Saturday, July 31, 2010

A new game from Black & Green Games and Dig A Thousand Holes Publishing!

A fun game for kids and adults too! Dread House will be available at GenCon, at the Design Matters Booth (#2100).

Thursday, February 01, 2007

New home for Crow Tracks

You can find new posts about Black and Green Games over at:

See you there!



Thursday, March 02, 2006

Breaking the Ice is available at IPR


As of today, you can now order Breaking the Ice from Indie Press Revolution.

IPR is an rpg distribution company run by independent game publishers Brennan Taylor of Galileo Games and Ed Cha of Open World Press. They distribute games for 20+ other independent game design companies including Ron Edward's Adept Press, Luke Crane's Burning Wheel and many more.

Some other crazily awesome games have recently been signed, and IPR just seems to keep getting to be a better place to get games.

It's a thrill to see BtI in there among this great stuff. Thanks guys!

all the best,

Wednesday, February 01, 2006

Sweetheart Deal on Breaking the Ice


For the month of February, there will be a special offer for purchases of Breaking the Ice. All orders of the game will include a box of chocolates, in the traditional red heart shape. If you're ordering for a friend (or would like one yourself), let me know and I'll include a personal inscription.

All proceeds from the month will be donated to a women's shelter in Western Massachusetts, to spread the love to those who may need it most.

all the best,
Emily Care Boss

Thursday, January 26, 2006

Slashing the Veil

As you may know, Breaking the Ice is a game about romance and the ups and downs of the start of a relationship. In it you play two characters going on their first three dates. My favorite example is Bringing Up Baby, where the Cary Grant character has as his conflict "getting married to someone else", and the Catherine Hepburn character has as her Conflict "babysitting a leopard". Hijinks ensue, it's romantic comedy and screwball romance in a bottle.

Now, as it happens this game is also well-suited to another huge genre very popular on the internet: slash. Take Legolas and Gimli getting it on, or Kirk & Spok finally speaking of their feelings, and you get the idea. An actual play thread on the Black & Green forum shows how one lost pairing turned out: check out Breaking the Ice between Bruce and Clark for some superheroic slash action.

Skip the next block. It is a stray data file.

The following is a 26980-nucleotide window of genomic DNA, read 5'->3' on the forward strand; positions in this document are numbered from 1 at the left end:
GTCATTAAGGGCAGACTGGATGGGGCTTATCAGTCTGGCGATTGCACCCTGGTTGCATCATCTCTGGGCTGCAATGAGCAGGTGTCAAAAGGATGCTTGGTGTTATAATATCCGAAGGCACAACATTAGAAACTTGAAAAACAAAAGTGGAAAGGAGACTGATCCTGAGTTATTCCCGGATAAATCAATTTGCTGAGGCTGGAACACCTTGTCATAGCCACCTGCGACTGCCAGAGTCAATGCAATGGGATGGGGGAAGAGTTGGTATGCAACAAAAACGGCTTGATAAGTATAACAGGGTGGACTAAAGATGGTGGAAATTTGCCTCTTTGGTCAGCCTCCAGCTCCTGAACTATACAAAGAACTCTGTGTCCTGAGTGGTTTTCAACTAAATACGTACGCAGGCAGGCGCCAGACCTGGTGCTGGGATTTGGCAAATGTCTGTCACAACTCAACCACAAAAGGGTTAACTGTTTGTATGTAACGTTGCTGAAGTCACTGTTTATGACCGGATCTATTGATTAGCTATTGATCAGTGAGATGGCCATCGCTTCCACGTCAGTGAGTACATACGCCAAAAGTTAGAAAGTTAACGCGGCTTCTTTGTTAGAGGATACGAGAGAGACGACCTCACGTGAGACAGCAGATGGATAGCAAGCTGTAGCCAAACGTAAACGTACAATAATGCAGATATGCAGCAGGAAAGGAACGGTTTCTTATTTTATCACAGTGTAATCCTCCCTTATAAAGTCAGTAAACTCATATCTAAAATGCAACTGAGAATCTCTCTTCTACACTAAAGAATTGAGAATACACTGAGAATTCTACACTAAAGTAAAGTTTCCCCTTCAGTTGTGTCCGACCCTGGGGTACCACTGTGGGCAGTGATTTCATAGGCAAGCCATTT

Friday, January 06, 2006

Pretty as a Playtest

City of the Moon playtest version 1 is now available. This game came out of last year's Iron Game Chef competition.

City of the Moon is set in the classical period of Japan @the year 1000 CE, in the imperial court at the capital Heian Kyo (site of current day Kyoto). The game is "gmless" or all-gm'd. Each player makes a main character that is a female heroine, a high-born lady of the nobility who is serving as a hand-maiden in the imperial court, a position of high status. Art and cultural refinement were paramount in this society and women could rise high in society based on their artistic accomplishments. Creative endeavours were brought to an epic high by women during this time, with Murasaki Shikibu creating the form of the novel with her Tale of Genji.

The heroines each have a destiny they are seeking: attainment of their art, power in the court, realization of love. Each destiny is associated with one or the other of two powerful virtues held in high esteem at the time: aware, the sense of the beauty and transience of life, and miyabi, elegance and cultural refinement. Inner and outer, yin and yang, these differing values express the different courses through which the women of the game seek happiness and face trials.

Since everyone in the game shares in the game duties, each player choses another to present opposition to their character, and does the same for them. The characters become rivals or nemeses, who are vying for attention at court over attainment of the same art, or have dibs on the love or support of another, minor, character. The other players can take part each other's stories by taking part in scenes where they help the main character in her goals, and in smaller ways by creating elements in any scene that may assist or hinder the main characters. They do so by using counters gained during special Full Moon Party Scenes, where the players themselves make poetry in simple party games similar to what they would have played in ancient Japan.

The character's conflicts and efforts culminate in Festival scenes, colorful events involving the Emperor and Empress themselves, in which characters may gain, or lose, powerful allies. You can even cause your nemesis to become possessed by evil spirits, losing them all their support, though if you fail, you suffer the fate instead...

Duration of play is likely best for a short campaign (3-6 sessions). Preparation is quick and easy, though familiarity (and love) of the setting will assist in play. The playtest version includes brief background material and names, example characters from court, descriptions of festivals and Moon Cards, themes and motifs used to inspire the spontaneous poetry of Full Moon Parties. Resolution uses a standard playing card deck, and you will need counters or pennies to use during play.

If you have any questions, write 'em here, contact me at, or drop by at the Black & Green Games Forum at the Forge.

Friday, December 30, 2005

How did I miss this?

Ron put out a call for a picture of a Big Model posterboy (or girl, for that matter), in his post Let's Make a Deal on the Forge.

I'm looking forward to seeing what comes of that.